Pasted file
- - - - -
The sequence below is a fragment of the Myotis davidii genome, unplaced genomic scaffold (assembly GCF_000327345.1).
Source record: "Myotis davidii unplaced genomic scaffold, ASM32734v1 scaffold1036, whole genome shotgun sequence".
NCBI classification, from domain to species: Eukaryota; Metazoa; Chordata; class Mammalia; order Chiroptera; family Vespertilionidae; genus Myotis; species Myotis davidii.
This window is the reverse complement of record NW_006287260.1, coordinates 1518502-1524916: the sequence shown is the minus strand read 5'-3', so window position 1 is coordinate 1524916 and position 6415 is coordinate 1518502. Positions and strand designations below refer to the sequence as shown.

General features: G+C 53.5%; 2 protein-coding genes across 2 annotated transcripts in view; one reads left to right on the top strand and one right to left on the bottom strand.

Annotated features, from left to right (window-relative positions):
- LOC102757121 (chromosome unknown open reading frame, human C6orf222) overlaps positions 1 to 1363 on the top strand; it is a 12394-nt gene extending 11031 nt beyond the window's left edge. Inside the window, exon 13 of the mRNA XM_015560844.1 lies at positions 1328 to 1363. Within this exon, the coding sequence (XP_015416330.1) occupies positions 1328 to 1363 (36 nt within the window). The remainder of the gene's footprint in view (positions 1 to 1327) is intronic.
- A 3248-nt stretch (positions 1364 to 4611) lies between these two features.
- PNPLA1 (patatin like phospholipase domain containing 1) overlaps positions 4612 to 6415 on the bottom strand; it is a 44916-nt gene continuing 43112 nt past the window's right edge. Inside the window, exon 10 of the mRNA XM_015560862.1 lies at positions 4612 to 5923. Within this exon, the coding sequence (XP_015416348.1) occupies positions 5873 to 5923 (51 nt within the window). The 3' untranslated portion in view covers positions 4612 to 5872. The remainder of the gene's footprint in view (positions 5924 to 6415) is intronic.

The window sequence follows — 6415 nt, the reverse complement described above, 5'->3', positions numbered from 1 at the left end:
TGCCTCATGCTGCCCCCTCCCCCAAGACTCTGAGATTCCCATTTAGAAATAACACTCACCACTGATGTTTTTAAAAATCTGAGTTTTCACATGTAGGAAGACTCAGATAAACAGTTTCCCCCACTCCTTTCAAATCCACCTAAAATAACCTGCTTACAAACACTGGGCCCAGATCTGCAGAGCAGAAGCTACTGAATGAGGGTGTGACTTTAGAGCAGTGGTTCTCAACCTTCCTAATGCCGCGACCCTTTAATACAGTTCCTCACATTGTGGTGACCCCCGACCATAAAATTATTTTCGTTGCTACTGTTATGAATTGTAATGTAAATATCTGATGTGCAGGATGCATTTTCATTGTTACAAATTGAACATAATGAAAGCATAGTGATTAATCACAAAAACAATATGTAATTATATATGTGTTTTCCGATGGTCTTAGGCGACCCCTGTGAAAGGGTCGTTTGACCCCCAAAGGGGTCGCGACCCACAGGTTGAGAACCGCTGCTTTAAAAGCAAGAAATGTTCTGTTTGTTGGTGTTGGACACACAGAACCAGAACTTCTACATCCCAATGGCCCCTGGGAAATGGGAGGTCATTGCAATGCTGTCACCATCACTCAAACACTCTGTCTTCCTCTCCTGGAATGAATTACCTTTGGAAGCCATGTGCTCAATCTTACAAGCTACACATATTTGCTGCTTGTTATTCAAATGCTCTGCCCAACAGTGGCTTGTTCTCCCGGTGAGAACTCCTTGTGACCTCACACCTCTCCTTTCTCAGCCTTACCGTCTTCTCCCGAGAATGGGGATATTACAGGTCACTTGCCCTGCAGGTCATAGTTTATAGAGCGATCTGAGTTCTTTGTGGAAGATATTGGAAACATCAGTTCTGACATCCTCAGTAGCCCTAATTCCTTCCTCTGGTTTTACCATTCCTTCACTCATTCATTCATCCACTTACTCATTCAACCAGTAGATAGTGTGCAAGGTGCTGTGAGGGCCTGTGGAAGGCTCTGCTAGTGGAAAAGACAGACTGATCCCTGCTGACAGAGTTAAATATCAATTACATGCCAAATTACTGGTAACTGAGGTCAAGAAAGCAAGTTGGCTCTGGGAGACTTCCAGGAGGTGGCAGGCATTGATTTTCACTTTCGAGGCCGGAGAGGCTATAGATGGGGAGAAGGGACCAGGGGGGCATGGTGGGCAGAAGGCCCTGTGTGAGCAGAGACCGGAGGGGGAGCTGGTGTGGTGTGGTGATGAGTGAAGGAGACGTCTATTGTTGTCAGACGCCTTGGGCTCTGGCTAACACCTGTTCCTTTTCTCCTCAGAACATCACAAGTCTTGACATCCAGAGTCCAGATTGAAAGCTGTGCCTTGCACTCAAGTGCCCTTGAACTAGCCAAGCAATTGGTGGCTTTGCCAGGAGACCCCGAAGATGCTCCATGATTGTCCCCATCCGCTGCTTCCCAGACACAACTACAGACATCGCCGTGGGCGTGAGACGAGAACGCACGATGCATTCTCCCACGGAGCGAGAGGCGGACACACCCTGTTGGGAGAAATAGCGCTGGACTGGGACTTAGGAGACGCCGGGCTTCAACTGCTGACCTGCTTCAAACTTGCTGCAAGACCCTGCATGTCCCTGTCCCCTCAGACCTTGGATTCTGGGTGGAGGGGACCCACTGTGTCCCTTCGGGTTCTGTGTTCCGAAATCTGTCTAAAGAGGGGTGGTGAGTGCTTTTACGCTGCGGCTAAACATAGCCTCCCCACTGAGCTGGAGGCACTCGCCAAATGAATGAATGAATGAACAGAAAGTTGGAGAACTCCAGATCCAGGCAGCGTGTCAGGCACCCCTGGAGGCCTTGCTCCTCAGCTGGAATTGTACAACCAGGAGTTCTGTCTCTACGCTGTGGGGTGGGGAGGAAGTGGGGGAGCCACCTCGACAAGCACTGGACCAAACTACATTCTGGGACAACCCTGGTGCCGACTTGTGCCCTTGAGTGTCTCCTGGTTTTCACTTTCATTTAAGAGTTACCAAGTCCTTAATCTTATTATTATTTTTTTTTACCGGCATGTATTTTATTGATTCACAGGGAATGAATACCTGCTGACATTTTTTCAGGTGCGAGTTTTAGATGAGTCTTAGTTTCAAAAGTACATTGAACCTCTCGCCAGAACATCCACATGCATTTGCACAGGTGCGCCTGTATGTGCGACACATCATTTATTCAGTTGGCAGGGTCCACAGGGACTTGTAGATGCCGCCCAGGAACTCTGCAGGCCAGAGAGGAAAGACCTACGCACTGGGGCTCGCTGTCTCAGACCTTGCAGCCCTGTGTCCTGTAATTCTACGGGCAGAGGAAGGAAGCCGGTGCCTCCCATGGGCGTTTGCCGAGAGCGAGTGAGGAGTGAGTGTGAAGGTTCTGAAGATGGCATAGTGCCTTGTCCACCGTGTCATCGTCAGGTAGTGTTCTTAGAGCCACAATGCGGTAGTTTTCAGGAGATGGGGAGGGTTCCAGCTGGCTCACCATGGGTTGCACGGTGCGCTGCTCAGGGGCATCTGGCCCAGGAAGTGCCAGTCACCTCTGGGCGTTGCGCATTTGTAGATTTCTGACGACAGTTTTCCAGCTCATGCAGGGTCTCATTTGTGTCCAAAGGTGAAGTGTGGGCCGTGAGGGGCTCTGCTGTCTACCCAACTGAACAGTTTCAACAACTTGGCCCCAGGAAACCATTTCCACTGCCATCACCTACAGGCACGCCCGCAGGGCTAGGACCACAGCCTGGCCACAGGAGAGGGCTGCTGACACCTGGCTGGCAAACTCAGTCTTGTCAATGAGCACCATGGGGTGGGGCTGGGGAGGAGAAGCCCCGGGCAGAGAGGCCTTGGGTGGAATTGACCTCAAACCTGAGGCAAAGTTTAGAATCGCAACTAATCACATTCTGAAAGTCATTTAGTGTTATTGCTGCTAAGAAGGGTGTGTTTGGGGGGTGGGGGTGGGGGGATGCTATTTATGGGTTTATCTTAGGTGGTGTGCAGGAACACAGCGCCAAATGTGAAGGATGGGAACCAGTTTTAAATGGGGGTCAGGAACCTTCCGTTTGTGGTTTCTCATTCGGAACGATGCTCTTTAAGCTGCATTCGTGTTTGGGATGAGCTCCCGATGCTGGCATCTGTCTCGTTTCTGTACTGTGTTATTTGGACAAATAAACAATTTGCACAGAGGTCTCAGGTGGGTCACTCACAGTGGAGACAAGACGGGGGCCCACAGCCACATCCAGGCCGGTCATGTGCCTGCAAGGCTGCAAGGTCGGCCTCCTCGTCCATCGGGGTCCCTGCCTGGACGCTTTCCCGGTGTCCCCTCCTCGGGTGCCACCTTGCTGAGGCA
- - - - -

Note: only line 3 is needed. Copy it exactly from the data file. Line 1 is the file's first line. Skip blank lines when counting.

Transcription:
NCBI classification, from domain to species: Eukaryota; Metazoa; Chordata; class Mammalia; order Chiroptera; family Vespertilionidae; genus Myotis; species Myotis davidii.